Morris and the Anglin brothers slipped out of their cells without difficulty, but Allen West couldn’t escape his. He had let the others know that the hole he made was ready, but it seems he miscalculated the size or the work necessary to enlarge the hole.
Frank Lee Morris worked from the utility corridor, while West worked from the inside. They tried everything, but the hole just wasn’t big enough, and West was stuck. Around 9:30 PM, over a glass of water from West’s cell, they both decided that West would have to be left behind.
The gang was all set, and all that was left was to wait for Allen West to finish carving out his escape hole. Then, they would be ready to move when the right moment arrived. In June 1962, the signal to begin the escape finally arrived, but things did not go as planned.
Allen West finally finished digging an escape hole large enough for him to go through on June 11, 1962. He let the other gang members know, but no one could have predicted what would happen next. This was not the end of the story, nor was it the beginning.
The Plan is Set in Motion
The gang anxiously waited for lights out that day to set their plan in motion. They wondered if any of them would make it to the outside alive. The risks were clear in their minds, but the draw of a life of freedom away from Alcatraz was just too strong.
They were willing to risk everything, including their lives, to get away from “The Rock.” Their hearts raced, and adrenaline coursed through their bodies at the very thought of escape. As soon as the lights went out, the crew set up the fake dummies and set out to squeeze out of their cells.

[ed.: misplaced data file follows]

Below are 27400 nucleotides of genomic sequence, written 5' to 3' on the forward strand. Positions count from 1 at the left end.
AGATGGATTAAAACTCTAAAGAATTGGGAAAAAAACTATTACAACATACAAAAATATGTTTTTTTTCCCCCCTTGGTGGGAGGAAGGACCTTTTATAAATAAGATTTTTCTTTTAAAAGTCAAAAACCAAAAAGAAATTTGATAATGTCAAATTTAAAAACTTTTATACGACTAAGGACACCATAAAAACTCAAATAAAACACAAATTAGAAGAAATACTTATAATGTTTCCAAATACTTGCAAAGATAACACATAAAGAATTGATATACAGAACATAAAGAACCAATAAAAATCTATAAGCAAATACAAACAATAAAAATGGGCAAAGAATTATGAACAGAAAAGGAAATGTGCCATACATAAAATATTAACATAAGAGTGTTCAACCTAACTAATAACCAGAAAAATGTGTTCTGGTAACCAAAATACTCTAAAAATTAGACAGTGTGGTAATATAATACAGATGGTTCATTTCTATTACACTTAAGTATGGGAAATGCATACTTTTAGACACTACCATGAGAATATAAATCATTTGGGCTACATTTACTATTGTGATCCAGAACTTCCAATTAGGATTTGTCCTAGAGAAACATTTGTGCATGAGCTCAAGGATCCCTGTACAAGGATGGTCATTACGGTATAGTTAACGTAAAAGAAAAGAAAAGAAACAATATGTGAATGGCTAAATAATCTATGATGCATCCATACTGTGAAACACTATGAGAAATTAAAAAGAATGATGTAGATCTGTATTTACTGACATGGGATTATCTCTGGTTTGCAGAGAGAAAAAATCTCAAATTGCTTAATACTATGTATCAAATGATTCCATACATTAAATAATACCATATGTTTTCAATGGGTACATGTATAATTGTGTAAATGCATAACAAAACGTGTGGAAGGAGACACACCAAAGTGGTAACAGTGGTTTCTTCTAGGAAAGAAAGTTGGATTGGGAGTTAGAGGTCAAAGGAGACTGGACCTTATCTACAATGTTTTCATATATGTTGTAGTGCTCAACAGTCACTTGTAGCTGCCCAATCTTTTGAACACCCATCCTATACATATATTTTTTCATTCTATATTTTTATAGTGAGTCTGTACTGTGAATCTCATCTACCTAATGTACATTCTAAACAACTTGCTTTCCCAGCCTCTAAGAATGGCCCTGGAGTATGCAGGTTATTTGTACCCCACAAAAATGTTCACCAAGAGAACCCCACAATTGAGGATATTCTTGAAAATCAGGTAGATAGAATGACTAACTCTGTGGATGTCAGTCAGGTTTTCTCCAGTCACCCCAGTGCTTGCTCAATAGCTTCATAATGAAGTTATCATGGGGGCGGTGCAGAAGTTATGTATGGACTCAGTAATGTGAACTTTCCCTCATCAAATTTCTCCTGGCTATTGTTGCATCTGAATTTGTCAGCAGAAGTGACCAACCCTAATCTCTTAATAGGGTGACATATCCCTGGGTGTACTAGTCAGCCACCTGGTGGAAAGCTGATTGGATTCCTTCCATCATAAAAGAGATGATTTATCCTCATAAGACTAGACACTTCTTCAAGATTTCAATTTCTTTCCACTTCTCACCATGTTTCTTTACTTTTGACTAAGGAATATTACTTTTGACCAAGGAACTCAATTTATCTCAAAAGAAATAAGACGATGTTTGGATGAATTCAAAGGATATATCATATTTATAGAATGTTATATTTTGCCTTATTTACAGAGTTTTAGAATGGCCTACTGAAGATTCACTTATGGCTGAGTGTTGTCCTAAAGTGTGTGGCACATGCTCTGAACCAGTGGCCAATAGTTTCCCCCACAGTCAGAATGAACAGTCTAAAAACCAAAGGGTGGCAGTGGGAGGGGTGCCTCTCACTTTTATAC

One Man Left Behind
After many months of working together and a general feeling of comradery, leaving West behind could not have been an easy decision, but the group was not left with a whole lot of options. The hole wasn’t budging, and any additional noise making it bigger was likely to bring about the guards’ unwanted attention.
Although reluctantly, West took one for the team and maybe even made the escape possible due to less weight on the raft. The three remaining escapees were finally ready to start their climb. They used the plumbing pipes in the utility corridor and climbed up 30 feet toward the roof.
The climb to the jailhouse roof went fairly easily for Morris and the Angling brothers. After which, they had to make a heart-pounding crossing of over 100 feet of rooftop before they could begin their descent. The three men climbed down 50 feet of pipes on the building’s side to reach the ground.
They came down next to the showers and quietly snuck past the guards stationed there. The three remaining team members used their wits and preparations to evade all the other guards on duty as they made their way to the shore. They had to stop there in order to inflate the raft and life vests.